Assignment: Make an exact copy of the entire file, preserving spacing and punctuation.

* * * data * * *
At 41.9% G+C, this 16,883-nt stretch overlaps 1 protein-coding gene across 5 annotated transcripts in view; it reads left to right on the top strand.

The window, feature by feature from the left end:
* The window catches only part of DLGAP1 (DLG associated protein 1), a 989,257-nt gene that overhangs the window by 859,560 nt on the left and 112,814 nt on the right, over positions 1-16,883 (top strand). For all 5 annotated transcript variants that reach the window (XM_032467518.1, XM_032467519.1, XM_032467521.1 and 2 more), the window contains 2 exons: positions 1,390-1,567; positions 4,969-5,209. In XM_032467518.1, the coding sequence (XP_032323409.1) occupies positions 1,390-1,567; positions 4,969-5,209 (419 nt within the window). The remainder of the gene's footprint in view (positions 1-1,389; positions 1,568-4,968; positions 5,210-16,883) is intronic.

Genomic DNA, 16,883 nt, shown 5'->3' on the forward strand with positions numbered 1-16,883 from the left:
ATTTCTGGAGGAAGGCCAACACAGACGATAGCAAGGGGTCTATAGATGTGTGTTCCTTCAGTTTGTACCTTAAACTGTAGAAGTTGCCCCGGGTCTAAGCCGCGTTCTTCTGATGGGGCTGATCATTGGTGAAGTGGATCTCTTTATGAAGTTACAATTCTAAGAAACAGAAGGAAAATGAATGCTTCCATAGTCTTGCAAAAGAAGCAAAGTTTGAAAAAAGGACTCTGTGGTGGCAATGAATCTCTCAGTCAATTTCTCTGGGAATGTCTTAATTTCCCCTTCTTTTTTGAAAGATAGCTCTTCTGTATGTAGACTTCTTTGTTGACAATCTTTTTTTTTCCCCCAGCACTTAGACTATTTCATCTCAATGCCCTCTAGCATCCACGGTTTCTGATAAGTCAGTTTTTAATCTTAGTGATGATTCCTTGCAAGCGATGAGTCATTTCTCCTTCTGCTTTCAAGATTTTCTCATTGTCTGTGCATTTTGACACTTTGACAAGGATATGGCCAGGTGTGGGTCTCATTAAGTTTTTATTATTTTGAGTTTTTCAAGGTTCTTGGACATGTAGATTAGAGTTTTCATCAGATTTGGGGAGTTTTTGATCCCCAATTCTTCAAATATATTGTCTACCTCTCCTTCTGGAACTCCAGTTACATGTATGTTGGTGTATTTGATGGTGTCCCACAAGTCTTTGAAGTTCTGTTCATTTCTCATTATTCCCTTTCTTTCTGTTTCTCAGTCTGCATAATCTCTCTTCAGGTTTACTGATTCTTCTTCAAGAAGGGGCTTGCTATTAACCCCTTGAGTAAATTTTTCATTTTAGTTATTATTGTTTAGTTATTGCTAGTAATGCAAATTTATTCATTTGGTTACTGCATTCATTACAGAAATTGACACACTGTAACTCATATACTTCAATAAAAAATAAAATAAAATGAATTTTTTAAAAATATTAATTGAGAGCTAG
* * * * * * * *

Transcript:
At 41.9% G+C, this 16,883-nt stretch overlaps 1 protein-coding gene across 5 annotated transcripts in view; it reads left to right on the top strand.

The window, feature by feature from the left end:
* The window catches only part of DLGAP1 (DLG associated protein 1), a 989,257-nt gene that overhangs the window by 859,560 nt on the left and 112,814 nt on the right, over positions 1-16,883 (top strand). For all 5 annotated transcript variants that reach the window (XM_032467518.1, XM_032467519.1, XM_032467521.1 and 2 more), the window contains 2 exons: positions 1,390-1,567; positions 4,969-5,209. In XM_032467518.1, the coding sequence (XP_032323409.1) occupies positions 1,390-1,567; positions 4,969-5,209 (419 nt within the window). The remainder of the gene's footprint in view (positions 1-1,389; positions 1,568-4,968; positions 5,210-16,883) is intronic.

Genomic DNA, 16,883 nt, shown 5'->3' on the forward strand with positions numbered 1-16,883 from the left:
ATTTCTGGAGGAAGGCCAACACAGACGATAGCAAGGGGTCTATAGATGTGTGTTCCTTCAGTTTGTACCTTAAACTGTAGAAGTTGCCCCGGGTCTAAGCCGCGTTCTTCTGATGGGGCTGATCATTGGTGAAGTGGATCTCTTTATGAAGTTACAATTCTAAGAAACAGAAGGAAAATGAATGCTTCCATAGTCTTGCAAAAGAAGCAAAGTTTGAAAAAAGGACTCTGTGGTGGCAATGAATCTCTCAGTCAATTTCTCTGGGAATGTCTTAATTTCCCCTTCTTTTTTGAAAGATAGCTCTTCTGTATGTAGACTTCTTTGTTGACAATCTTTTTTTTTCCCCCAGCACTTAGACTATTTCATCTCAATGCCCTCTAGCATCCACGGTTTCTGATAAGTCAGTTTTTAATCTTAGTGATGATTCCTTGCAAGCGATGAGTCATTTCTCCTTCTGCTTTCAAGATTTTCTCATTGTCTGTGCATTTTGACACTTTGACAAGGATATGGCCAGGTGTGGGTCTCATTAAGTTTTTATTATTTTGAGTTTTTCAAGGTTCTTGGACATGTAGATTAGAGTTTTCATCAGATTTGGGGAGTTTTTGATCCCCAATTCTTCAAATATATTGTCTACCTCTCCTTCTGGAACTCCAGTTACATGTATGTTGGTGTATTTGATGGTGTCCCACAAGTCTTTGAAGTTCTGTTCATTTCTCATTATTCCCTTTCTTTCTGTTTCTCAGTCTGCATAATCTCTCTTCAGGTTTACTGATTCTTCTTCAAGAAGGGGCTTGCTATTAACCCCTTGAGTAAATTTTTCATTTTAGTTATTATTGTTTAGTTATTGCTAGTAATGCAAATTTATTCATTTGGTTACTGCATTCATTACAGAAATTGACACACTGTAACTCATATACTTCAATAAAAAATAAAATAAAATGAATTTTTTAAAAATATTAATTGAGAGCTAG